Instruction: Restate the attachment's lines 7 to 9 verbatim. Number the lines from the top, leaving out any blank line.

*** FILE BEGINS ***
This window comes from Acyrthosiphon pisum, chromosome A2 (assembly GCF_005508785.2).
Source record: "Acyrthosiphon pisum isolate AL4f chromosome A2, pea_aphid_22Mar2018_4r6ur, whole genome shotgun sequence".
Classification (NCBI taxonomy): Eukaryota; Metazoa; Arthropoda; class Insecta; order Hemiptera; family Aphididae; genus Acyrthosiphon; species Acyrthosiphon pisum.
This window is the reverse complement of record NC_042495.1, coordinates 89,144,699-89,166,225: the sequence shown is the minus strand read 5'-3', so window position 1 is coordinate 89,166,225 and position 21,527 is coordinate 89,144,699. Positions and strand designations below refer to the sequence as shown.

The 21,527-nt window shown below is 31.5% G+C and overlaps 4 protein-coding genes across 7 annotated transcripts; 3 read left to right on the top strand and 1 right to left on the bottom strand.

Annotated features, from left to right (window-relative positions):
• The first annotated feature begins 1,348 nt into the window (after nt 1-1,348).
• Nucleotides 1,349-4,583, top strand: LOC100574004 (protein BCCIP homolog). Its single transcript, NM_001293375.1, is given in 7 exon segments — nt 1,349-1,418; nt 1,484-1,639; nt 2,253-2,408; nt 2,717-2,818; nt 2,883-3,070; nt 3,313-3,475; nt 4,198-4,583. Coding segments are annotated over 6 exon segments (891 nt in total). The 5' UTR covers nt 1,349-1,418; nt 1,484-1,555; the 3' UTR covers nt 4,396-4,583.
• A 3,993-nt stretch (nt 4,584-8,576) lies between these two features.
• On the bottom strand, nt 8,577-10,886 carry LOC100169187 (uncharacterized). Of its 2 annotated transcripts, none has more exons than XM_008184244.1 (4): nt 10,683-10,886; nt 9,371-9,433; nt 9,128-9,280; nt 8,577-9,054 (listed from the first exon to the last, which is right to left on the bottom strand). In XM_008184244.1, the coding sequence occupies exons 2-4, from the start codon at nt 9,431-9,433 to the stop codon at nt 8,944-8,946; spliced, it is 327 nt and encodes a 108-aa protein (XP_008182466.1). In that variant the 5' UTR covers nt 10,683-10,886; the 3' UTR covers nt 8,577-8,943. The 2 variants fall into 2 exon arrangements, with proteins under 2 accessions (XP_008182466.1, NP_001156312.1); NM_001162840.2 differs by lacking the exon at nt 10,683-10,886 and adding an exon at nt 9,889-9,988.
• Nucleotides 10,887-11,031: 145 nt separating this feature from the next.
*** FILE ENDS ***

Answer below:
• The first annotated feature begins 1,348 nt into the window (after nt 1-1,348).
• Nucleotides 1,349-4,583, top strand: LOC100574004 (protein BCCIP homolog). Its single transcript, NM_001293375.1, is given in 7 exon segments — nt 1,349-1,418; nt 1,484-1,639; nt 2,253-2,408; nt 2,717-2,818; nt 2,883-3,070; nt 3,313-3,475; nt 4,198-4,583. Coding segments are annotated over 6 exon segments (891 nt in total). The 5' UTR covers nt 1,349-1,418; nt 1,484-1,555; the 3' UTR covers nt 4,396-4,583.
• A 3,993-nt stretch (nt 4,584-8,576) lies between these two features.